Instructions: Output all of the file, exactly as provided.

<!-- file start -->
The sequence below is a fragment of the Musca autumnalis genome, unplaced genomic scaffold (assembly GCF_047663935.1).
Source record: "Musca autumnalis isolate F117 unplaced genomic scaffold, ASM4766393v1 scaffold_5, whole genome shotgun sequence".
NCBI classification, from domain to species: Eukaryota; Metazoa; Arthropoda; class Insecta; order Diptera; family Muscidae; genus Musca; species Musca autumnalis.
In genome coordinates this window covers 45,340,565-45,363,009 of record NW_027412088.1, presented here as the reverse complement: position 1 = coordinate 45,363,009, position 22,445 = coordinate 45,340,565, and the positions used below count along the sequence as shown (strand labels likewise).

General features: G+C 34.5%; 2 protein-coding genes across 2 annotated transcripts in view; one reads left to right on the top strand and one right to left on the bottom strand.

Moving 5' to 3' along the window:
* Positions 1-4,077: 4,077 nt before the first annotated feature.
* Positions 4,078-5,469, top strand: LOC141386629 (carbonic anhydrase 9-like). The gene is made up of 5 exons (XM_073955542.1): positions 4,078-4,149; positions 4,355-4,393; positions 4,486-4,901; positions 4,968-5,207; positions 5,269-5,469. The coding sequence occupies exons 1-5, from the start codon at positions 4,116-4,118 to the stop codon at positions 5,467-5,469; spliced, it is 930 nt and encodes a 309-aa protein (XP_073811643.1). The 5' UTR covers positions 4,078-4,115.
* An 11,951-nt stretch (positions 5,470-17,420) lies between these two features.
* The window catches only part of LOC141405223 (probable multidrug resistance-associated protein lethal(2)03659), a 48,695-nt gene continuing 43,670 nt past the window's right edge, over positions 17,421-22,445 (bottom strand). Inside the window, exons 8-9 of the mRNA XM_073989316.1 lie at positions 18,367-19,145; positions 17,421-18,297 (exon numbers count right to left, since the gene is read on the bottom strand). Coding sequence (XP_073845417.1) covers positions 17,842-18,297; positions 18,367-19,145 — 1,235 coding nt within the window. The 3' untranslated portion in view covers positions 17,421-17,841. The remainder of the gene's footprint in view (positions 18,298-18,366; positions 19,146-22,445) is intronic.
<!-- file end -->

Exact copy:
The sequence below is a fragment of the Musca autumnalis genome, unplaced genomic scaffold (assembly GCF_047663935.1).
Source record: "Musca autumnalis isolate F117 unplaced genomic scaffold, ASM4766393v1 scaffold_5, whole genome shotgun sequence".
NCBI classification, from domain to species: Eukaryota; Metazoa; Arthropoda; class Insecta; order Diptera; family Muscidae; genus Musca; species Musca autumnalis.
In genome coordinates this window covers 45,340,565-45,363,009 of record NW_027412088.1, presented here as the reverse complement: position 1 = coordinate 45,363,009, position 22,445 = coordinate 45,340,565, and the positions used below count along the sequence as shown (strand labels likewise).

General features: G+C 34.5%; 2 protein-coding genes across 2 annotated transcripts in view; one reads left to right on the top strand and one right to left on the bottom strand.

Moving 5' to 3' along the window:
* Positions 1-4,077: 4,077 nt before the first annotated feature.
* Positions 4,078-5,469, top strand: LOC141386629 (carbonic anhydrase 9-like). The gene is made up of 5 exons (XM_073955542.1): positions 4,078-4,149; positions 4,355-4,393; positions 4,486-4,901; positions 4,968-5,207; positions 5,269-5,469. The coding sequence occupies exons 1-5, from the start codon at positions 4,116-4,118 to the stop codon at positions 5,467-5,469; spliced, it is 930 nt and encodes a 309-aa protein (XP_073811643.1). The 5' UTR covers positions 4,078-4,115.
* An 11,951-nt stretch (positions 5,470-17,420) lies between these two features.
* The window catches only part of LOC141405223 (probable multidrug resistance-associated protein lethal(2)03659), a 48,695-nt gene continuing 43,670 nt past the window's right edge, over positions 17,421-22,445 (bottom strand). Inside the window, exons 8-9 of the mRNA XM_073989316.1 lie at positions 18,367-19,145; positions 17,421-18,297 (exon numbers count right to left, since the gene is read on the bottom strand). Coding sequence (XP_073845417.1) covers positions 17,842-18,297; positions 18,367-19,145 — 1,235 coding nt within the window. The 3' untranslated portion in view covers positions 17,421-17,841. The remainder of the gene's footprint in view (positions 18,298-18,366; positions 19,146-22,445) is intronic.